Thursday, July 21, 2016

A Tight Little Planet System, Dancing to the Tune of Gravity

Careful measurements using information from the Kepler planet-hunting spacecraft has allowed astronomers to figure out one of the tightest and most synchronized planet systems ever found.
Kepler 80 is a dim star in the constellation of Cygnus the swan, 1100 light years away, that has five planets orbiting it. That by itself is not unusual -- astronomers have now discovered a number of stars with 7, 6, or 5 planets around them and more are likely to be discovered as time goes by. What IS unusual is how tightly these five planets all hug their star.

The five planets take one, three, four, seven and nine earth days to orbit the star. (Think about that, their year is 1, 3, 4, 7, or 9 DAYS! If you lived on the inner planet, you would be 365 of its years old after one Earth year had gone by.)
Even more interesting, the outer 4 planets have orbits that are synchronized -- they are in tune, you might say. They return to the same arrangement of their positions around their star every 27 days. This is called a gravitational resonance and it's something gravity prefers to do when bodies can exchange energy.
Think of gravity like your uncle who is careful with his money -- they both prefer arrangements that are cheap! For example, gravity, when it can, tries to make bodies round, because then the pull on every point on the surface is the same -- which is the arrangement that takes the least energy.
When objects in space move around or with each other in a synchronized way, where one orbit is related to the other with numbers like 1 to 2 or 2 to 3, this requires less energy too. Pluto, for example, shows an extreme example of such resonances: Pluto takes 6.4 Earth days to spin and Pluto's big moon Charon takes 6.4 days to orbit the dwarf planet. So Pluto's day and month are the same length. Charon also takes 6.4 days to spin, so we have a 1 to 1 to 1 resonance of these motions.
Calculations show that the planets dancing in resonance around Kepler 80 are rocky world like our own Earth, although at least some of its planets are 4 to 6 times Earth's size. Imagine these giant Earths whipping around that little star in Cygnus in 1 to 9 days, year in and year out, lining up every 27 days in a kind of cosmic dance. Nature seems to permit so many odd and wonderful line-ups of planets out there -- science fiction is having trouble catching up to science fact.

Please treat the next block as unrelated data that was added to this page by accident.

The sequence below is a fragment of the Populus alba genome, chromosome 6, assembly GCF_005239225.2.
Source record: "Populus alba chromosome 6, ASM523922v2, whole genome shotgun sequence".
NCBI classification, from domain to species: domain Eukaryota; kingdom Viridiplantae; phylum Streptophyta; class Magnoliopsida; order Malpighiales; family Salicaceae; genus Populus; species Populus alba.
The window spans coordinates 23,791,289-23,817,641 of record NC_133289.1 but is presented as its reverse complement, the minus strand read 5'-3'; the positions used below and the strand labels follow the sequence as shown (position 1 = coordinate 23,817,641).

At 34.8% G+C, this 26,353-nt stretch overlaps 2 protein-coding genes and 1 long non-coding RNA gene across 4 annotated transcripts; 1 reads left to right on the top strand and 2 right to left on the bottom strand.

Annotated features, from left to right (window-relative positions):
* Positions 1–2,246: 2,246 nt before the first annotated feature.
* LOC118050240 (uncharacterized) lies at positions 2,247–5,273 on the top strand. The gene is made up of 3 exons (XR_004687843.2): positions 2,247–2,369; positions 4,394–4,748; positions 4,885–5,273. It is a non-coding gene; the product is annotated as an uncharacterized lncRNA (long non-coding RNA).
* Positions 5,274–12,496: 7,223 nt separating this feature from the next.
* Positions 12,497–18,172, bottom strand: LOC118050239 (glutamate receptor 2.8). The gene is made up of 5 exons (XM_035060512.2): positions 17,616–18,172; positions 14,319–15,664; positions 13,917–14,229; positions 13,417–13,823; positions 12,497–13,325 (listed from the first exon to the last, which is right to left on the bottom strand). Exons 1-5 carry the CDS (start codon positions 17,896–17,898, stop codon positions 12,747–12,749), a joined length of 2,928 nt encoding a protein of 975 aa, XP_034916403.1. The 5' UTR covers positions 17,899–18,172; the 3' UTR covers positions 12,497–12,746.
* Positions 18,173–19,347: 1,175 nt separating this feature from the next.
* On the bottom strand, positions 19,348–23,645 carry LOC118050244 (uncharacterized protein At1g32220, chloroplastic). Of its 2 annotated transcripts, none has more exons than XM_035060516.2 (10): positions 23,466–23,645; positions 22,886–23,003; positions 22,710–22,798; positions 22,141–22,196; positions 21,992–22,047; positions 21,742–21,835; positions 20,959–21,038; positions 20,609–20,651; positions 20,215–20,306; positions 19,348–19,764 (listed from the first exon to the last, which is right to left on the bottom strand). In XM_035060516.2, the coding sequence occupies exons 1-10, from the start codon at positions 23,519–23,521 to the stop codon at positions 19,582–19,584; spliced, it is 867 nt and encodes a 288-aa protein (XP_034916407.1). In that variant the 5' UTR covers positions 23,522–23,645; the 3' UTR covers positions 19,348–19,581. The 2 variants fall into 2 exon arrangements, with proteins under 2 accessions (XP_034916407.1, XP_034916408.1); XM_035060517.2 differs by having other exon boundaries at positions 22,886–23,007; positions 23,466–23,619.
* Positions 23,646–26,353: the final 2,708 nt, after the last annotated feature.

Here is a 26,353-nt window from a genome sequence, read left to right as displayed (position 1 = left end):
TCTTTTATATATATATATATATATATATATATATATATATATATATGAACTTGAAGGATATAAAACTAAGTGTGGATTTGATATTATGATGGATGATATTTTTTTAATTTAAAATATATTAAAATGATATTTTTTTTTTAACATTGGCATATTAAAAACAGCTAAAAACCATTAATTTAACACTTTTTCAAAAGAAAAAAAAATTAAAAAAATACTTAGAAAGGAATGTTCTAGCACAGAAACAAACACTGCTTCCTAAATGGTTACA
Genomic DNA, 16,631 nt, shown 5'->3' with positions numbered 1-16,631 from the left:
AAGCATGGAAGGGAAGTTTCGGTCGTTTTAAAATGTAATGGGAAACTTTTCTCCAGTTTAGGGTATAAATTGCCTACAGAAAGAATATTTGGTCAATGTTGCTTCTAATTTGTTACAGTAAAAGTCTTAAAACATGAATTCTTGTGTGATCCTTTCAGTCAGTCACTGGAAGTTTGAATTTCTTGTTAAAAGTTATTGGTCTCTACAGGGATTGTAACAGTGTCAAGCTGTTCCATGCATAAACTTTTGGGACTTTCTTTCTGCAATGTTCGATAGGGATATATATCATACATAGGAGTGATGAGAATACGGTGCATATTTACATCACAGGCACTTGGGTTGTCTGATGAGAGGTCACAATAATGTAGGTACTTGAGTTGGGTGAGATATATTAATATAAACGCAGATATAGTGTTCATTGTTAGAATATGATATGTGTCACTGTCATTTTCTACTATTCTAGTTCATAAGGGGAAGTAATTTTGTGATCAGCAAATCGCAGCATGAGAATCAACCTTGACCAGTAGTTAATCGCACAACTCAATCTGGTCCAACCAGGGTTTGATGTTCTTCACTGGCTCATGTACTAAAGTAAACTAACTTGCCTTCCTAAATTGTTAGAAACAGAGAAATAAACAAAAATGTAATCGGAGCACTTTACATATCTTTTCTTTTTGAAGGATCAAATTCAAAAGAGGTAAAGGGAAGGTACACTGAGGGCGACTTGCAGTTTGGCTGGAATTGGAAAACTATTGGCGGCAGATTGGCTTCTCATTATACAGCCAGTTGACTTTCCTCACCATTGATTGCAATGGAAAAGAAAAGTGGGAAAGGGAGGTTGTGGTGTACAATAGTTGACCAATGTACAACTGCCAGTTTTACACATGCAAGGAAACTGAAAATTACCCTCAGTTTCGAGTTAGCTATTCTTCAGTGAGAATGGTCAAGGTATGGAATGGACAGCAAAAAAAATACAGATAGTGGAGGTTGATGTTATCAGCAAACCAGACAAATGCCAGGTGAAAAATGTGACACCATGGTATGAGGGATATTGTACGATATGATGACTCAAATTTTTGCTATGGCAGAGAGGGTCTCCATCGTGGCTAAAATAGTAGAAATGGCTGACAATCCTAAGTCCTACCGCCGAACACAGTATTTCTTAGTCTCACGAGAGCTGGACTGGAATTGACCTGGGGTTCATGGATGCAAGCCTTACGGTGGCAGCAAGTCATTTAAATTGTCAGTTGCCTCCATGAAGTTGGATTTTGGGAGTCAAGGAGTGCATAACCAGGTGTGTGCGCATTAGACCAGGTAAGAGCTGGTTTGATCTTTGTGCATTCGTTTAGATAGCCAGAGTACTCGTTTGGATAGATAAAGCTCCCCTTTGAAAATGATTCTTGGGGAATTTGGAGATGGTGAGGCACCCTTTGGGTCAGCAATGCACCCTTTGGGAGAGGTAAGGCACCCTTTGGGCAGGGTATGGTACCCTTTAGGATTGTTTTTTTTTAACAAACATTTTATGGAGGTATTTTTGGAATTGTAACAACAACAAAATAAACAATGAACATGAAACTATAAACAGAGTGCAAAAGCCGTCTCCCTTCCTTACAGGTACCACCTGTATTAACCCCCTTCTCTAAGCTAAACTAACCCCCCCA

(Just for comparison, the innermost planet in our own planetary system, Mercury, takes 88 days to orbit the Sun, and it is much smaller than Earth. So we have no large planets tightly hugging our star -- but a number of other stars besides Kepler 80 show such tight arrangements.)

Sunday, July 3, 2016

Our Astronomy Lecture Series Has a Million Views on YouTube

As regular readers may know, I have the pleasure of organizing and moderating a series of public talks at my college called the Silicon Valley Astronomy Lectures. Thanks to a generous anonymous donor, we are able to record, edit, and publish each talk on YouTube (now in High Definition). Yesterday, the counter at our YouTube channel passed one million views of the lectures from around the world!
Recent speakers have included Carolyn Porco, imaging team leader for the Cassini mission to Saturn; Robert Kirshner of Harvard and Alex Filippenko of Berkeley, both members of the teams that discovered, to everyone’s surprise, that the expansion of the universe is accelerating; Caleb Scharf of Columbia, explaining his book, "The Copernicus Complex," about humanity’s place in the cosmos; astronaut Ed Lu about discovering asteroids that threaten the Earth; and NASA’s Jeff Moore, from the New Horizons science team, explaining what we have discovered about Pluto this year.
Older lectures include Frank Drake explaining his current thinking about the Drake equation, Michael Brown (who discovered many of the Pluto-like dwarf planets out there) discussing "How I Killed Pluto...," Leonard Susskind on his battle with Stephen Hawking over black holes, and Helen Quinn on the mysteries of antimatter.
You can enjoy all the videos, free of charge or advertising, at:
Even an astronomer like me, used to big numbers, is kind of impressed by a million views! I'm glad there are so many fans of astronomy out there. Or maybe, when people think about what's happening in the country and in the world right now, their thought have to escape into the larger universe to stay sane!

Wednesday, June 15, 2016

Big Day for Astronomy Discoveries: Gravity Waves, Alcohol and Tatooine 9

The national organization of professional astronomers (the American Astronomical Society) is meeting in San Diego this week, and there is BIG news from the meeting: More gravity waves, wood alcohol in space, and a big Tatooine-like planet.
Scientists working with LIGO (the Laser Interferometer Gravitational-Wave Observatory) have announced their second discovery of gravity waves. (The first was announced in February.) Once again they observed two giant black holes coming closer and closer and then merging into a bigger black hole. In the merger, some of the mass in the system is converted to energy, and comes out as the waves of gravitational energy Einstein predicted about 100 years ago.
The black holes that merged were 14 and 8 times as massive as our Sun, somewhat smaller than those in the first discovery. Scientists estimate that the black hole that came out of the merger had as much stuff as 21 Sun. This means an entire Sun's worth of mass was converted to energy -- explaining why we could detect the gravity waves, even though such waves are much, much weaker than other waves we know and love, like radio or x-rays.